Building Collective Capabilities: The 3C-Model of Grassroots-led Development
Ibrahim, Solava (2016). 'Building Collective Capabilities: The 3C-Model of Grassroots-led Development ' Paper presented at the annual conference of the HDCA, Tokyo 2016.
topics: Operationalizing the Capability Approach, Inclusion and Exclusion, Local Development and Communities, Democracy and Participation, Collective Capabilities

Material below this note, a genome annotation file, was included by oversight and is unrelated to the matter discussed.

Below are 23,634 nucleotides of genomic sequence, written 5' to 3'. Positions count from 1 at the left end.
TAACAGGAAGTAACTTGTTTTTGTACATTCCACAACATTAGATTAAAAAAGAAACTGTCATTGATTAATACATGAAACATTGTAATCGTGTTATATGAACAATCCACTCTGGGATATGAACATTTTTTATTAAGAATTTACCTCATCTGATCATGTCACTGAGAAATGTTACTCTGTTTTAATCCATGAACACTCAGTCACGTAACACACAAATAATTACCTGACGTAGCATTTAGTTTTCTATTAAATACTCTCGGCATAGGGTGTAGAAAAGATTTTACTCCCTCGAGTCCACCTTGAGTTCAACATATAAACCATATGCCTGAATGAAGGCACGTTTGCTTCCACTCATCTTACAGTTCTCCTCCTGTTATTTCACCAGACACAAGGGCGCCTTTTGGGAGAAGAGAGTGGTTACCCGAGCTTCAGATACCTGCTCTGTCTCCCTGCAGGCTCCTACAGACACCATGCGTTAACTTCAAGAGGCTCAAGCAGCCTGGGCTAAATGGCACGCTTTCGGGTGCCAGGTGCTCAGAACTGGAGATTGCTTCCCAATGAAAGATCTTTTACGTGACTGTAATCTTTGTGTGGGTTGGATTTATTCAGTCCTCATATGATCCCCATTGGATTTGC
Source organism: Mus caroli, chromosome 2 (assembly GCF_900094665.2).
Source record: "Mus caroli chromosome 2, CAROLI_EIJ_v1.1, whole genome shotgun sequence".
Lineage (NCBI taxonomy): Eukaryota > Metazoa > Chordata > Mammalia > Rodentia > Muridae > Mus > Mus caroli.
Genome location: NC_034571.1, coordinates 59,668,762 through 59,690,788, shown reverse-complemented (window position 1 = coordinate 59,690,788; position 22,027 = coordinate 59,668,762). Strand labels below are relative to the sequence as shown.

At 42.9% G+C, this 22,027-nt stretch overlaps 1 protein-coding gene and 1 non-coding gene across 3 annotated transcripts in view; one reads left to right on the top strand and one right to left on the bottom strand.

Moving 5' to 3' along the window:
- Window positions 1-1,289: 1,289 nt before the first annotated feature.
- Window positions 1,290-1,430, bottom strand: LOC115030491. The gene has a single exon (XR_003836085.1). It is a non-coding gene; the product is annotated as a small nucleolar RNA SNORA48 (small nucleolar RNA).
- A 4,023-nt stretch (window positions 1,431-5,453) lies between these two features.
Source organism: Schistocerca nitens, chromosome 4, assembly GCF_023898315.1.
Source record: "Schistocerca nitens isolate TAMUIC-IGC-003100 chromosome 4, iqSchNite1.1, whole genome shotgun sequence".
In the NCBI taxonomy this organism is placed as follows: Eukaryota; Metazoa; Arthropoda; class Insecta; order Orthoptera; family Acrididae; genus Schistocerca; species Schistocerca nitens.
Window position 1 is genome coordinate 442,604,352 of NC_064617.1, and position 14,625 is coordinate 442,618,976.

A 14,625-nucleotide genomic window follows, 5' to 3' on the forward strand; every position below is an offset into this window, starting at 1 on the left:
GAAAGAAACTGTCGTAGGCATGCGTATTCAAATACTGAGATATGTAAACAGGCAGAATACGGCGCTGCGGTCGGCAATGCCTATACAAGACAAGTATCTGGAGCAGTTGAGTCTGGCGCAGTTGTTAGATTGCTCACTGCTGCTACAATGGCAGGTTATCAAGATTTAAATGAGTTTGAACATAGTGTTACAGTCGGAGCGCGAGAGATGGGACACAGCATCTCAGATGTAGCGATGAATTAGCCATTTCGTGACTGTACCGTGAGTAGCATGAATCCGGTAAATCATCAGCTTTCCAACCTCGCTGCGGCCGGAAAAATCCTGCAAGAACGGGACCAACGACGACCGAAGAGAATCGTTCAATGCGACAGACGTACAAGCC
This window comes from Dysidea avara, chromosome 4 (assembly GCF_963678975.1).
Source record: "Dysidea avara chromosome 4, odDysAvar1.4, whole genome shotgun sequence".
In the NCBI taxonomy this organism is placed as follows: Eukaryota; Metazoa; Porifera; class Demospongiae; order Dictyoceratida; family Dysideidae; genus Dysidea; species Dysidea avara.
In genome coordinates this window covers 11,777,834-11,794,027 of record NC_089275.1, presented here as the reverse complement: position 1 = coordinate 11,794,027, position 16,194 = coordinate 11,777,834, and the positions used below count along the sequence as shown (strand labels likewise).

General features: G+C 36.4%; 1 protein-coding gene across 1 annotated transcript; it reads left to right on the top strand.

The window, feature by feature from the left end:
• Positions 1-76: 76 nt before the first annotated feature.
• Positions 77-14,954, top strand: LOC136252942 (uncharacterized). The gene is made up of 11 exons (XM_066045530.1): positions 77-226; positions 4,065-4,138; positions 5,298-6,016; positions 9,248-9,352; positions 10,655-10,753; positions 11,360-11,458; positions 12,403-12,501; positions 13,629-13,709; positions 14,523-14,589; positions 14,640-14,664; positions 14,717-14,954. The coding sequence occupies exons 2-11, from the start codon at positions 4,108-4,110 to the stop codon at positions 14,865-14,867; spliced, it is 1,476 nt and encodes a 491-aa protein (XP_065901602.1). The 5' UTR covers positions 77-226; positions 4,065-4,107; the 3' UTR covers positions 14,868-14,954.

abstract: Context matters. Most studies that sought to explore social innovations at the grassroots-level emphasize the role of contextual factors in affecting the success or failure of these innovations. What is missing, however, is an exploration of how context matters? Studies on grassroots-led development and communal empowerment mostly present different case studies as success stories and draws 'lessons learnt' from these cases for others to adopt. The aim of this paper is to explain how does 'context matter' by identifying three processes needed to render social innovations more successful, scalable and sustainable. What are the integral conditions that promote and sustain social innovation at the grassroots? To answer this question, the paper presents a new model for grassroots-led development emphasizing the importance of three C-processes, namely: (1) Conscientization; (2) Conciliation; and (3) Collaboration. The three processes promote social change at three highly interdependent mutually reinforcing (or constraining) levels: the individual, collective and institutional levels. By exploring the dynamics of each of these processes and examining the factors that affect them, the paper demonstrates the importance of individual behavioural changes, collective agency and local institutional reforms for the success, sustainability and scaling-up potential of social innovations at the grassroots-level. This model has been developed as result of extensive empirical fieldwork conducted in Egypt over a period of nine years (2006 - 2015) and more recently in Senegal (May 2014). A longitudinal study in Egypt examined three case studies of grassroots-initiatives over this period and examined the various factors that led to the success, sustainability and scalability of each of these initiatives. Through grounded theory approach, this model is the result of a reflective process that builds on the research findings from these three different case studies in Egypt. More recently, the model was also applied on the community empowerment program of an international NGO, Tostan, in Senegal examining the 3C-processes and their long-term impact on individual and communal wellbeing as well as their effect on promoting effective partnership between the state, NGOs, donor agencies and communities at the local level. The aim of this model is to bridge the gap between theory and practice by conceptualising and operationalising the 3C-processes. It not only explores the 'how' question, i.e. the dynamics of these processes, but also examines their 'impact' on grassroots-led development. It does so by focusing on three evaluative aspects of GLD, namely: (1) its success (i.e. the achievement of its objectives), (2) its sustainability (i.e. having and sustaining long-term impact) and (3) scalability (broader institutionalisation rather than one-off solutions). The model is presented as an example of social innovation at the grassroots level and a means to promote social change from the bottom-up. It examines this change at three different interconnected levels of analysis, namely: the individual, the collective and the institutional ones. After explaining the objectives of the model, the next section will briefly explore its rationale. The first section will examine each of the 3C-components of the model (conscientization, conciliation and collaboration) and will explore the different factors that affect each of these processes. The remainder of the paper embeds this new model into three theoretical frameworks: the capability approach, Giddens' Structuration theory and the empowerment and participation literature. Adopt the capability approach as a conceptual framework; the model emphasizes the role of collective agency for building new collective capabilities and for enhancing social innovations at the grassroots. This new model also draws on Giddens Structuration theory to overcome the duality of agency and structure, to examine the dynamics of these processes and to emphasize the centrality of power for conceptualizing social change at the grassroots-level. The final section will conclude and examine the relevance and limitations of the model.